I fired our local A Abel Exterminator service.  I adopted Gray and Abel as exterminators. (But I’m still calling them by their original names Gracie and Oliver while we all get acclimated.)


“Just cuz you bring me tuna doesn’t mean I trust you yet.”

We’re very happy to have Gray and Abel with us and are slowly but surely getting used to each other.  I hope they’ll live long and happy lives out in my workshop… regularly patrolling the house perimeter… and hating mice as much as we do.

I performed a lot of research into the proper way to adopt, acclimate, and care for indoor/outdoor “working” cats.  I have an upcoming post on that process.  Thankfully, my research led me to Royal Rescue, a local organization that specializes in socializing and finding homes for stray or feral cats.  Many Humane Societies have a similar program for felines who are unlikely to be adopted as indoor lap kitties for various reasons.  Unfortunately, I learned some “unadoptable” cats in those types of programs are either released to a life on the street, or destroyed. I’m very happy to give our two loveable furballs a new home and a second chance at life.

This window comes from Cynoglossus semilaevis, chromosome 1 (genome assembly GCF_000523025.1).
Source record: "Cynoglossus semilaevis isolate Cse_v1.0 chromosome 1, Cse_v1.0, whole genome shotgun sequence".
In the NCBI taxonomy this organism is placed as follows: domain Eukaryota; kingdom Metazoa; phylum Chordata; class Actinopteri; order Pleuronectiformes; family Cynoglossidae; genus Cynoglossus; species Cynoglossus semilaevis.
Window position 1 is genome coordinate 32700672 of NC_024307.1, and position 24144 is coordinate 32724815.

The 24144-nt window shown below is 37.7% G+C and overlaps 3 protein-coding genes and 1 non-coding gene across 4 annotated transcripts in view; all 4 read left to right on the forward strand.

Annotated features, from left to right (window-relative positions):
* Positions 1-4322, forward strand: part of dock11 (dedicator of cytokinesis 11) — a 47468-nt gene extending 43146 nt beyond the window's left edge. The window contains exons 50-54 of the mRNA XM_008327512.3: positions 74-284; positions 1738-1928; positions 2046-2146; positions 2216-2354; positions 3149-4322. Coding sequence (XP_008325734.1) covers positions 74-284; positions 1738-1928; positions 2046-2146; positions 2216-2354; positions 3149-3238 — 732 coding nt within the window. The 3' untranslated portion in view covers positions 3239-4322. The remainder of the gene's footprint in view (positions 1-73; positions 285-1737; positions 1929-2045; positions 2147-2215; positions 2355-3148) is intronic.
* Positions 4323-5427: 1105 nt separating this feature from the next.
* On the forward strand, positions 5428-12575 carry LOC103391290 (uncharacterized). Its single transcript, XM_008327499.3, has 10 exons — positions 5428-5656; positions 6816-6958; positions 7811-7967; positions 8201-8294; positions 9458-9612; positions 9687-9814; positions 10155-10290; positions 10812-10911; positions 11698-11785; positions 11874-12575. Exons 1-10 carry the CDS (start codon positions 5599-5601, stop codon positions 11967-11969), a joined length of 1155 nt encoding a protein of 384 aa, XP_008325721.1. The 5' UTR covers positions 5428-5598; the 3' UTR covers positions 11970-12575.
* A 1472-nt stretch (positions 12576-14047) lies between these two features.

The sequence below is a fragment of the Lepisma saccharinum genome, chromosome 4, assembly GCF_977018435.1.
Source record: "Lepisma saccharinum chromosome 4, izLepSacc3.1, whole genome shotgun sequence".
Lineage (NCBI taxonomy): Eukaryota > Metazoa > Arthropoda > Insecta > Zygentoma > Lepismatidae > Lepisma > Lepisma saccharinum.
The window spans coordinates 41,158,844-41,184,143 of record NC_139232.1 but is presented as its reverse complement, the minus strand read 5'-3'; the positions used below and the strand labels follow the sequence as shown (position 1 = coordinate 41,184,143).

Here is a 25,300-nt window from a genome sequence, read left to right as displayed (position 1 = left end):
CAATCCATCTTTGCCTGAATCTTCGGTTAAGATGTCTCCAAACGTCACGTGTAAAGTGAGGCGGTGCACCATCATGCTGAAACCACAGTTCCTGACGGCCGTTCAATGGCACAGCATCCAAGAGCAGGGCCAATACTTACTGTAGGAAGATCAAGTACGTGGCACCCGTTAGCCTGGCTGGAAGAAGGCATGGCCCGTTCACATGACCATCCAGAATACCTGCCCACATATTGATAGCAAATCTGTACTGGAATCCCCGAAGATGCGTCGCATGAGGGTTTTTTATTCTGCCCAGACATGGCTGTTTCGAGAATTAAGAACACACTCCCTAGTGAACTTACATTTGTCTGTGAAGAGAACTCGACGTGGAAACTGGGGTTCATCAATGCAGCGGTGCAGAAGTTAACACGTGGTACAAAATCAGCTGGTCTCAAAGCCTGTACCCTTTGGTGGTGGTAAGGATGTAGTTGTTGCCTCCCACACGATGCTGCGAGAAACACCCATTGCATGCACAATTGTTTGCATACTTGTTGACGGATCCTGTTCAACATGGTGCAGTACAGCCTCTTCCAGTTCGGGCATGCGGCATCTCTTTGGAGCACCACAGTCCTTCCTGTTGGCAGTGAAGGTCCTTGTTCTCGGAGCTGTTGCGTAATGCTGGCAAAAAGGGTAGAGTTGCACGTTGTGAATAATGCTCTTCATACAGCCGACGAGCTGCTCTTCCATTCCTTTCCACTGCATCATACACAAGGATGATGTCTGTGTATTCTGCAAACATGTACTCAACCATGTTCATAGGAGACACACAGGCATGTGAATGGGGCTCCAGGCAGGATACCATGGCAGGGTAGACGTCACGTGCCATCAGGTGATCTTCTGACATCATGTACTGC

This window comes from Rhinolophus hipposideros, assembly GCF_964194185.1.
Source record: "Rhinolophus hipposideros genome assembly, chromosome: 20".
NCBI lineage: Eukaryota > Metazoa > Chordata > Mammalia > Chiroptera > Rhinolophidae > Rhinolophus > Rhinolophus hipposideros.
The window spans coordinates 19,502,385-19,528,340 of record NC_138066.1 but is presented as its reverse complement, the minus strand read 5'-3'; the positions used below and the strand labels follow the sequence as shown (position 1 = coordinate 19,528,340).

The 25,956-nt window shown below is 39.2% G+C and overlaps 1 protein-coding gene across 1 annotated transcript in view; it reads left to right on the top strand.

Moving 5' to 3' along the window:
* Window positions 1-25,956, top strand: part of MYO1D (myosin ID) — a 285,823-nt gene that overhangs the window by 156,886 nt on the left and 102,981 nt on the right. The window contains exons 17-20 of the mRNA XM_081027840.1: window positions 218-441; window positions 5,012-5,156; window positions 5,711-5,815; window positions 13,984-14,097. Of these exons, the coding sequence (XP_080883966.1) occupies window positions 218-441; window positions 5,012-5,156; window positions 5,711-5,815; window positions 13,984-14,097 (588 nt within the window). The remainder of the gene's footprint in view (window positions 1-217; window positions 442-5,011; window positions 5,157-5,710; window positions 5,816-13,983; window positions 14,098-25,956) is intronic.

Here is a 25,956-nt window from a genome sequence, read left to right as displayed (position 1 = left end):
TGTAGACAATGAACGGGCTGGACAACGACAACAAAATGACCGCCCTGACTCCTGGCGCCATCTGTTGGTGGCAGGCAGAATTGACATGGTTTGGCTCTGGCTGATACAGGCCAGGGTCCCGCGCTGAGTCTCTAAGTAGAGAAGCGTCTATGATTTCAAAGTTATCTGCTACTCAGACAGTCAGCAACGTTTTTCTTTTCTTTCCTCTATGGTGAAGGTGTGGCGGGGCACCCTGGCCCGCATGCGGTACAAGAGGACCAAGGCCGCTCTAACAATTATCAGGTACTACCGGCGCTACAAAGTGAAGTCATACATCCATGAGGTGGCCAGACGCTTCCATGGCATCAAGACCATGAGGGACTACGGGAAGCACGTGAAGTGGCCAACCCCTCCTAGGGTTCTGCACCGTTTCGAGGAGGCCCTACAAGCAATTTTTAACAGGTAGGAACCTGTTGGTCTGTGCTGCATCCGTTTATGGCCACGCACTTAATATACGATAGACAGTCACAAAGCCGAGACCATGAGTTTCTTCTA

Will this be an effective solution to all the mice living in our fields and woods who get too close to the house?  Time will tell.  For now we’re still working on accepting treats and petting without darting for cover.

Will this be a cost effective solution compared to a $30/month exterminator service?  Probably not.  But that’s not my main motivation.  I take very good care of the animals I’m entrusted with, including these cute little guys who will be “barn cats” and have a job to do.  Gray and Abel will always have shelter, food, clean water, monthly flea/tick medication, vaccines, and a (free!) scratch behind the ear multiple times a day.

So let’s take a look at our Big Board of Animals, shall we?  This brings our count up to:

2 Dogs

12 Chickens

6 Ducks

2 Cats

And hopefully a dwindling number of mice.


Question of the Day: Have you swapped out a toxin for a more natural solution?  Let’s hear about it.

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Welcome to GHC!

I'm Mike, I'm new to this blogging thing, and I'm glad you're here. My goal for this space is an informative companion to my primary passions - the Workshops I facilitate on various topics and the Private Consultation I give to clients as a Permaculture Design Consultant.

Recently, our young family moved out of the cul-de-sac where society says we're supposed to live, and onto five acres outside town. If you stick around, you'll see our successes and failures in real time as we start from scratch and transform our land. Read a lot more about us Here.